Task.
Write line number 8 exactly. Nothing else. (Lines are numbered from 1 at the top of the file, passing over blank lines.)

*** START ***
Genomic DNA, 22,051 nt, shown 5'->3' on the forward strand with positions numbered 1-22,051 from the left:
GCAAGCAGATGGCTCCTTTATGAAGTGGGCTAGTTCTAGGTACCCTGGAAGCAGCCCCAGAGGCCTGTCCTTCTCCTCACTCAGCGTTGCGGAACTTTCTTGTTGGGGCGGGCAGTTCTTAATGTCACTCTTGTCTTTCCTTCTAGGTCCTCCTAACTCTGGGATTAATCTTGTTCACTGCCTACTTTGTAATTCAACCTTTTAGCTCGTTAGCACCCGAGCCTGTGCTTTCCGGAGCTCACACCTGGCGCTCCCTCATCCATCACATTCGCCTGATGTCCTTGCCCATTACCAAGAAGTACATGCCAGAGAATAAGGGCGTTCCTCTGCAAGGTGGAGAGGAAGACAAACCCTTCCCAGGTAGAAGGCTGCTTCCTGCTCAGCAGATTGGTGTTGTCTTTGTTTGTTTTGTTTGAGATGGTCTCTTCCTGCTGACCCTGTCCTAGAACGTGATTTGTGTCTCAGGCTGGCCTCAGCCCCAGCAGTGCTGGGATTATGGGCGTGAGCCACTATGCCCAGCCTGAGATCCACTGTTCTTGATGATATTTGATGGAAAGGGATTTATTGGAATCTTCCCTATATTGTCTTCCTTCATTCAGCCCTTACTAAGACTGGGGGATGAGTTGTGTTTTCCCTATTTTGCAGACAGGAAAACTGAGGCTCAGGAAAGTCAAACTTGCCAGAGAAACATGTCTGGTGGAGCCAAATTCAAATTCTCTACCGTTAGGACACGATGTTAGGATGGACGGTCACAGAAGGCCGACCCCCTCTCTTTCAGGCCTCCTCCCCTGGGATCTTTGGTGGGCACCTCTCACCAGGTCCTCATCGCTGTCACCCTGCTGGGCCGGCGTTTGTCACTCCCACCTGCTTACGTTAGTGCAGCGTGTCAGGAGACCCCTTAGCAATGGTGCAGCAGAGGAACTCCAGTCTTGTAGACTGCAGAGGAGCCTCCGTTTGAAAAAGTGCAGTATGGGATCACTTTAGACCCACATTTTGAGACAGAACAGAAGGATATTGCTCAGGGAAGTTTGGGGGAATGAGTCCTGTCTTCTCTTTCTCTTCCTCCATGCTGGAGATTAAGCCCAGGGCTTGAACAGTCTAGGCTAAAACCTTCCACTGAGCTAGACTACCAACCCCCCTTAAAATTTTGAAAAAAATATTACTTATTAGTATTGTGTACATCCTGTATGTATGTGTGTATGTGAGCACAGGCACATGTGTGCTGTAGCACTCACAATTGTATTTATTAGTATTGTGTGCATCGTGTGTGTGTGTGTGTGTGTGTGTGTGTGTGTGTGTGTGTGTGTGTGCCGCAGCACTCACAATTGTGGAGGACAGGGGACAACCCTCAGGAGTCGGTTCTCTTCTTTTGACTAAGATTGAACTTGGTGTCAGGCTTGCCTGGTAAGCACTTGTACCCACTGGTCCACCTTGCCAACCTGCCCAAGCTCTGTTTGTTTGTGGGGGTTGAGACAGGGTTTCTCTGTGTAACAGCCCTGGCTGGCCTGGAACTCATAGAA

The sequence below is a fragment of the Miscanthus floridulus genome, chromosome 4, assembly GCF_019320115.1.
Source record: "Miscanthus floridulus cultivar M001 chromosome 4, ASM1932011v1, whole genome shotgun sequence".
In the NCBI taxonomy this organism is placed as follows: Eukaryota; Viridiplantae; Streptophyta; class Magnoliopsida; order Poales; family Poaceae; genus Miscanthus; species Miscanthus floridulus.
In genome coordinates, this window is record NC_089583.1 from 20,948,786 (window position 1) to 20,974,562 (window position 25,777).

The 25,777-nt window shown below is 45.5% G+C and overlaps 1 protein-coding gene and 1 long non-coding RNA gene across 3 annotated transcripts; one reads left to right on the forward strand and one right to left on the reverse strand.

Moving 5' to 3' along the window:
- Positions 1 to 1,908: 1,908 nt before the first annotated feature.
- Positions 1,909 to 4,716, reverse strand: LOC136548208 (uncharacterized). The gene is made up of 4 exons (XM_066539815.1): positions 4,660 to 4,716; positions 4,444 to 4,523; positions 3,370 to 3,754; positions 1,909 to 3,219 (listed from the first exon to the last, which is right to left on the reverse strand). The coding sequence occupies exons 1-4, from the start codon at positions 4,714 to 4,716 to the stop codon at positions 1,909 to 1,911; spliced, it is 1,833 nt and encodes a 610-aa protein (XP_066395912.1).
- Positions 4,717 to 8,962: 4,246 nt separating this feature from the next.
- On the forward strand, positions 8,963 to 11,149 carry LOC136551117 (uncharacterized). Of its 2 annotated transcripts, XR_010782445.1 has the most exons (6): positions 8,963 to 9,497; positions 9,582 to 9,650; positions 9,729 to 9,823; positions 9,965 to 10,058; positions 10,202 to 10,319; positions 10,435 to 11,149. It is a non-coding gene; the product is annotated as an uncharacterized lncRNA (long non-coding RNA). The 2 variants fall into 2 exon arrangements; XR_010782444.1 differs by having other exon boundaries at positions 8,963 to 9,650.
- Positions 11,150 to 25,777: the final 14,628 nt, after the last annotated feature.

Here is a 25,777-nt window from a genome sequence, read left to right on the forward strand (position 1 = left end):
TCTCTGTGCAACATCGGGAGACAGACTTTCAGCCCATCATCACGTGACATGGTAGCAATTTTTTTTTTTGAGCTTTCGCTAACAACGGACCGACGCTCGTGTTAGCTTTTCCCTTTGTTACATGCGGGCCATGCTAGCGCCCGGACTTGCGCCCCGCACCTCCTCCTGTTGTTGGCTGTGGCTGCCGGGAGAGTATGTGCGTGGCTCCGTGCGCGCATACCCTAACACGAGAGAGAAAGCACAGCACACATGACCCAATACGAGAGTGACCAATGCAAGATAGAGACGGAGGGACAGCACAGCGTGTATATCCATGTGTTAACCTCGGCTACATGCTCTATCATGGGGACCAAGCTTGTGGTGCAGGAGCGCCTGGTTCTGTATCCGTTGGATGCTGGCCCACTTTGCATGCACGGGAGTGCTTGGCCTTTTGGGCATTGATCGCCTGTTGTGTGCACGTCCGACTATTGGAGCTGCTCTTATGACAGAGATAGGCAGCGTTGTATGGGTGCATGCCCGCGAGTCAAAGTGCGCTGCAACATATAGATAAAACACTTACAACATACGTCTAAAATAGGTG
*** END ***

Moving 5' to 3' along the window: